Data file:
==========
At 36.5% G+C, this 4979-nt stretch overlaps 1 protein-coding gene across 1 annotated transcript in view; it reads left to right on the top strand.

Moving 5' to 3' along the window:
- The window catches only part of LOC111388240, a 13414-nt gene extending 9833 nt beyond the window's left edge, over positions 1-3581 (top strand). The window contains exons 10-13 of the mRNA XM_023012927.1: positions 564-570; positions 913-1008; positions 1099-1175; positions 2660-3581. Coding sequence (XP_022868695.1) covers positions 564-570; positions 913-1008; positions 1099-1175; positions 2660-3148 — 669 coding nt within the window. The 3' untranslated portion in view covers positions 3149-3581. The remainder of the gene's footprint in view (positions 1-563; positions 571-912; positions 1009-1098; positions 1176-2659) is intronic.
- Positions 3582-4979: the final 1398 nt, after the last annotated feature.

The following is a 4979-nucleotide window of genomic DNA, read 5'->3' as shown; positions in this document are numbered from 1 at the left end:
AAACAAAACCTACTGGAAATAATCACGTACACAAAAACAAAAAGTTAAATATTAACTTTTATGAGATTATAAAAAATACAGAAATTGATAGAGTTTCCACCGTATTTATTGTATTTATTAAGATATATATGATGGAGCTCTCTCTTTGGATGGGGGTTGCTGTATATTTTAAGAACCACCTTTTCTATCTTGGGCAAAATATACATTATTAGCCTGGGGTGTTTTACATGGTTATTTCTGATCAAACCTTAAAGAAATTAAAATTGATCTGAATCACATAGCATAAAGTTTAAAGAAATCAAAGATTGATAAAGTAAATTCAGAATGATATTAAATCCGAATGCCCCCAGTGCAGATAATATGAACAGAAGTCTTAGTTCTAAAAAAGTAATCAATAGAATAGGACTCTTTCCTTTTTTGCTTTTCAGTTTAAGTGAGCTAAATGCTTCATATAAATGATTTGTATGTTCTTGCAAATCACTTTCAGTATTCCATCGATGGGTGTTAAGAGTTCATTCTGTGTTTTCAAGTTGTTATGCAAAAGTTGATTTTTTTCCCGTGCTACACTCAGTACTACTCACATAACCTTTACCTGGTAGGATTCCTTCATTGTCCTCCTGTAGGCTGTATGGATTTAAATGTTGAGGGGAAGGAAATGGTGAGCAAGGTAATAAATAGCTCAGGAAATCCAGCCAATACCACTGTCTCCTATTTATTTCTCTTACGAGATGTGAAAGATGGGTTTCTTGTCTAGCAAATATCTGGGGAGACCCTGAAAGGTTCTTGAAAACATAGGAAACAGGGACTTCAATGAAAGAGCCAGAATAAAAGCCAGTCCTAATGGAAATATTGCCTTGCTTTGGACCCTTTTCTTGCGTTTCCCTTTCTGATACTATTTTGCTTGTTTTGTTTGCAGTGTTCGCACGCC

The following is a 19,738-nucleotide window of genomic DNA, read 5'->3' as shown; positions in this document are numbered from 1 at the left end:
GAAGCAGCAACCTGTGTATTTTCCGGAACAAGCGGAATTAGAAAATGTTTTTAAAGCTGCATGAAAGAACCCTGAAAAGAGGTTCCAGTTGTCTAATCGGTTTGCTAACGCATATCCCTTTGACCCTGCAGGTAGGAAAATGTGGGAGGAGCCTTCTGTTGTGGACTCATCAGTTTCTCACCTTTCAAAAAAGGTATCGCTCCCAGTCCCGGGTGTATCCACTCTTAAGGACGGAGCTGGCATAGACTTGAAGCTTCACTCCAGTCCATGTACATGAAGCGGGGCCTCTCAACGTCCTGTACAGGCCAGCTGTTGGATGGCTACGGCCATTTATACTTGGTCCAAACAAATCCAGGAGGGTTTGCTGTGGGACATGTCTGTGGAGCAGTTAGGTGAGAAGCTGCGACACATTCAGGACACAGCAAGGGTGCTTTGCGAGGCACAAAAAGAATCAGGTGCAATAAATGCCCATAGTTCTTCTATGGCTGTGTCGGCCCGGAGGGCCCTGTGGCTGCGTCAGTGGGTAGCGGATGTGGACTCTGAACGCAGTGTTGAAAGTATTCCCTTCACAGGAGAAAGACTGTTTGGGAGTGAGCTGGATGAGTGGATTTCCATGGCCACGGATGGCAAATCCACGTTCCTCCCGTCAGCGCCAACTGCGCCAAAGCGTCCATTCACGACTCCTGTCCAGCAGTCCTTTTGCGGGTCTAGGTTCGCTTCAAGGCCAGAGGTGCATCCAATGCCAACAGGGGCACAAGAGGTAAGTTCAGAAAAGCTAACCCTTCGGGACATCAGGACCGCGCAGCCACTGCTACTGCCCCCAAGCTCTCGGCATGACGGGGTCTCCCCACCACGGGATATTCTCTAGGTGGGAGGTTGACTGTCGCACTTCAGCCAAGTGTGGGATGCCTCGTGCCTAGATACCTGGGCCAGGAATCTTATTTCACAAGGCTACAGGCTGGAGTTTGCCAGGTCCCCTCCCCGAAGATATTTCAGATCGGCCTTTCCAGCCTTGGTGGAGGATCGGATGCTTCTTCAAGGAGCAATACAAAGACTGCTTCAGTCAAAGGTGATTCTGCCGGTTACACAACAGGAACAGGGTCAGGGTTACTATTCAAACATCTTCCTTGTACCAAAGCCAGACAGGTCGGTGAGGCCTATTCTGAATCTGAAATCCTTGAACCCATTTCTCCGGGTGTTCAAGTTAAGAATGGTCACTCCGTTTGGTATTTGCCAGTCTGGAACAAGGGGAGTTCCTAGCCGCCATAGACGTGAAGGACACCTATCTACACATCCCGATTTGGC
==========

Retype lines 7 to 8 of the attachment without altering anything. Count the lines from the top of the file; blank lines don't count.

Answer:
The following is a 19,738-nucleotide window of genomic DNA, read 5'->3' as shown; positions in this document are numbered from 1 at the left end:
GAAGCAGCAACCTGTGTATTTTCCGGAACAAGCGGAATTAGAAAATGTTTTTAAAGCTGCATGAAAGAACCCTGAAAAGAGGTTCCAGTTGTCTAATCGGTTTGCTAACGCATATCCCTTTGACCCTGCAGGTAGGAAAATGTGGGAGGAGCCTTCTGTTGTGGACTCATCAGTTTCTCACCTTTCAAAAAAGGTATCGCTCCCAGTCCCGGGTGTATCCACTCTTAAGGACGGAGCTGGCATAGACTTGAAGCTTCACTCCAGTCCATGTACATGAAGCGGGGCCTCTCAACGTCCTGTACAGGCCAGCTGTTGGATGGCTACGGCCATTTATACTTGGTCCAAACAAATCCAGGAGGGTTTGCTGTGGGACATGTCTGTGGAGCAGTTAGGTGAGAAGCTGCGACACATTCAGGACACAGCAAGGGTGCTTTGCGAGGCACAAAAAGAATCAGGTGCAATAAATGCCCATAGTTCTTCTATGGCTGTGTCGGCCCGGAGGGCCCTGTGGCTGCGTCAGTGGGTAGCGGATGTGGACTCTGAACGCAGTGTTGAAAGTATTCCCTTCACAGGAGAAAGACTGTTTGGGAGTGAGCTGGATGAGTGGATTTCCATGGCCACGGATGGCAAATCCACGTTCCTCCCGTCAGCGCCAACTGCGCCAAAGCGTCCATTCACGACTCCTGTCCAGCAGTCCTTTTGCGGGTCTAGGTTCGCTTCAAGGCCAGAGGTGCATCCAATGCCAACAGGGGCACAAGAGGTAAGTTCAGAAAAGCTAACCCTTCGGGACATCAGGACCGCGCAGCCACTGCTACTGCCCCCAAGCTCTCGGCATGACGGGGTCTCCCCACCACGGGATATTCTCTAGGTGGGAGGTTGACTGTCGCACTTCAGCCAAGTGTGGGATGCCTCGTGCCTAGATACCTGGGCCAGGAATCTTATTTCACAAGGCTACAGGCTGGAGTTTGCCAGGTCCCCTCCCCGAAGATATTTCAGATCGGCCTTTCCAGCCTTGGTGGAGGATCGGATGCTTCTTCAAGGAGCAATACAAAGACTGCTTCAGTCAAAGGTGATTCTGCCGGTTACACAACAGGAACAGGGTCAGGGTTACTATTCAAACATCTTCCTTGTACCAAAGCCAGACAGGTCGGTGAGGCCTATTCTGAATCTGAAATCCTTGAACCCATTTCTCCGGGTGTTCAAGTTAAGAATGGTCACTCCGTTTGGTATTTGCCAGTCTGGAACAAGGGGAGTTCCTAGCCGCCATAGACGTGAAGGACACCTATCTACACATCCCGATTTGGC